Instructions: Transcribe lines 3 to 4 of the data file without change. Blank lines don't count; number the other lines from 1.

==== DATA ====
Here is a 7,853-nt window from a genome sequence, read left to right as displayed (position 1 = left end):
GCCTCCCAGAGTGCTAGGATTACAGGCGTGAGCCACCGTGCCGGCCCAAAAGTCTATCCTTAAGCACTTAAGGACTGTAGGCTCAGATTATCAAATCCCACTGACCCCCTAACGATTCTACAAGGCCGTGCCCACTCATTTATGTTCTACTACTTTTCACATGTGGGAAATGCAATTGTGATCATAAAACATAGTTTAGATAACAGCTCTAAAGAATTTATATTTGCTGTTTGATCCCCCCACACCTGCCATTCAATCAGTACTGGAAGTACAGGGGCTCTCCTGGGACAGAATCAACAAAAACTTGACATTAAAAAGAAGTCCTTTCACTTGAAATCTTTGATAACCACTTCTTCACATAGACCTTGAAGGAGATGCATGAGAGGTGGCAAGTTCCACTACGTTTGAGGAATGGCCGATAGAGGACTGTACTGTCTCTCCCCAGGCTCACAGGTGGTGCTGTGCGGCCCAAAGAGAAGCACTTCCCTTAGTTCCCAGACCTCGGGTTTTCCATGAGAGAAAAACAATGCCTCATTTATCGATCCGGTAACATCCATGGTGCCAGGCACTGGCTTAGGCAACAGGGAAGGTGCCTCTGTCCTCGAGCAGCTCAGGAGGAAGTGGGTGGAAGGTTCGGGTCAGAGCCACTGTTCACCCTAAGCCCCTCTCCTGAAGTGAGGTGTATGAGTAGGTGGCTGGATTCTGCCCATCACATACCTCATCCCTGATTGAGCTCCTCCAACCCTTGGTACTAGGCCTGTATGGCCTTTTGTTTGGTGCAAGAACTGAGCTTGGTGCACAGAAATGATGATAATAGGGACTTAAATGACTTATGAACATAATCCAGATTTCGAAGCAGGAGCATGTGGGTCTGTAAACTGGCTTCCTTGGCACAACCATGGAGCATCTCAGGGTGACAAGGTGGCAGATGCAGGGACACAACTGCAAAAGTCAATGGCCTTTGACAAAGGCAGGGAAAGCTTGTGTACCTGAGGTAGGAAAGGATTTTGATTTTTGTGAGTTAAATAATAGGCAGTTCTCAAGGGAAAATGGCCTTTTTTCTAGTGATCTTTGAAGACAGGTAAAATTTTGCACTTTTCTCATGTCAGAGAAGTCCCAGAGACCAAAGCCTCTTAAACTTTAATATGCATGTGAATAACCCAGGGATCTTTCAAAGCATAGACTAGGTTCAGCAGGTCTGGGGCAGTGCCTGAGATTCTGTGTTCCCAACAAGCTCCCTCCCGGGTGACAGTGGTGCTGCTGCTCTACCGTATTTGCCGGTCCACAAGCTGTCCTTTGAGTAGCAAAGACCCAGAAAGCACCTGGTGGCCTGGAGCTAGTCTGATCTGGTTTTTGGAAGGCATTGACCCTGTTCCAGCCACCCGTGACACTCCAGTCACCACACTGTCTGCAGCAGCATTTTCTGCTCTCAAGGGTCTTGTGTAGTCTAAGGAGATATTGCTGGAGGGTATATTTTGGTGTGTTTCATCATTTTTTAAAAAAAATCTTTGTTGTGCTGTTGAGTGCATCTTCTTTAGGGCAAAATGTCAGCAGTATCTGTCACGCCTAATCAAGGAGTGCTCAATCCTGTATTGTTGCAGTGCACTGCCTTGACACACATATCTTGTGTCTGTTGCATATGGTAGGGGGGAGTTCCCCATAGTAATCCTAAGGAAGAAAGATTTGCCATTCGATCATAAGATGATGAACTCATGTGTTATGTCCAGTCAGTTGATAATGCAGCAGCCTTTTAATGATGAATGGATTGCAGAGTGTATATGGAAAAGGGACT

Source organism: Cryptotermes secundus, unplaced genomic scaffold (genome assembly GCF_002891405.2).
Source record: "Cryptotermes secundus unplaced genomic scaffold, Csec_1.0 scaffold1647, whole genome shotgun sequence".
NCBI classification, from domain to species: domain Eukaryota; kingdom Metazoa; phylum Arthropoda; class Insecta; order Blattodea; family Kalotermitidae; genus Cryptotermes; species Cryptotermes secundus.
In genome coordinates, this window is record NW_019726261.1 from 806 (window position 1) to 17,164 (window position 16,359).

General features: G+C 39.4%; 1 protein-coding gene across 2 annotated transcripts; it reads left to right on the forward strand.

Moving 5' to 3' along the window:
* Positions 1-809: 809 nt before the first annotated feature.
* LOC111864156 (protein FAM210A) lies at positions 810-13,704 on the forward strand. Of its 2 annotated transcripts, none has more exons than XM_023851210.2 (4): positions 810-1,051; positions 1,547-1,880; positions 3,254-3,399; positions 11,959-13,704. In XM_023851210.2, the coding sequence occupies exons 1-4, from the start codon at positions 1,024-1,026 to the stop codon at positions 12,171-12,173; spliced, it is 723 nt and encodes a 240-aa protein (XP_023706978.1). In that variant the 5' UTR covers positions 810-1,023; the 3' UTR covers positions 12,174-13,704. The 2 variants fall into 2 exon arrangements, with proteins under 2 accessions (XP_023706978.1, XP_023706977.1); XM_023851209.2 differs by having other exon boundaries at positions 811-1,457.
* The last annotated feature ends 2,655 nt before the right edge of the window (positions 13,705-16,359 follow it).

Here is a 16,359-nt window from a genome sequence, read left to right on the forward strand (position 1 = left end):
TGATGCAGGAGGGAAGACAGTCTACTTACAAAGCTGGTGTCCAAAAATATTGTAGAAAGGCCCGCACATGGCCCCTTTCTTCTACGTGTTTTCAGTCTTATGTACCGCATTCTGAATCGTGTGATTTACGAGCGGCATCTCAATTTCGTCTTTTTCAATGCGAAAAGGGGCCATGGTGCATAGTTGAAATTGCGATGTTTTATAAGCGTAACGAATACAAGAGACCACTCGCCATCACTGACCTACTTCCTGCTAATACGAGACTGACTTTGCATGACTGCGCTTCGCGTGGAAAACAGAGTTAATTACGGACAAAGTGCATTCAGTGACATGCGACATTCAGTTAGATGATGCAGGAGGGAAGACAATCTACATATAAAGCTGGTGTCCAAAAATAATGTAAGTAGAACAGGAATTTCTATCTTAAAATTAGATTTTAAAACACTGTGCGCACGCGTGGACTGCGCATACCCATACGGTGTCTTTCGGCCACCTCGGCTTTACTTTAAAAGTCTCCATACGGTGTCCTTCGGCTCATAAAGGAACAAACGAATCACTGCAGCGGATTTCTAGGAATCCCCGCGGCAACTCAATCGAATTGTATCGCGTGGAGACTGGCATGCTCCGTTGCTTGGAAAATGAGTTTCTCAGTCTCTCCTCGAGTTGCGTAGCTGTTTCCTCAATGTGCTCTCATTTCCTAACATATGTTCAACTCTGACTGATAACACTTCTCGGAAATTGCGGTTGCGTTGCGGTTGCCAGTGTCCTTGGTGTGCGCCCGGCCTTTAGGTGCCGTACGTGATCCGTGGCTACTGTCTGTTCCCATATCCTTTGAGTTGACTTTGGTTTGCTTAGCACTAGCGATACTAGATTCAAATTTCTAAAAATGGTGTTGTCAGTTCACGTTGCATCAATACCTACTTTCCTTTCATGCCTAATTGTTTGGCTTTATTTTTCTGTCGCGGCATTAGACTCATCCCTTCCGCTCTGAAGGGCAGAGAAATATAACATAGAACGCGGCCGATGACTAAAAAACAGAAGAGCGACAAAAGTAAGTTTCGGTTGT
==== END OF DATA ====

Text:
Source organism: Cryptotermes secundus, unplaced genomic scaffold (genome assembly GCF_002891405.2).
Source record: "Cryptotermes secundus unplaced genomic scaffold, Csec_1.0 scaffold1647, whole genome shotgun sequence".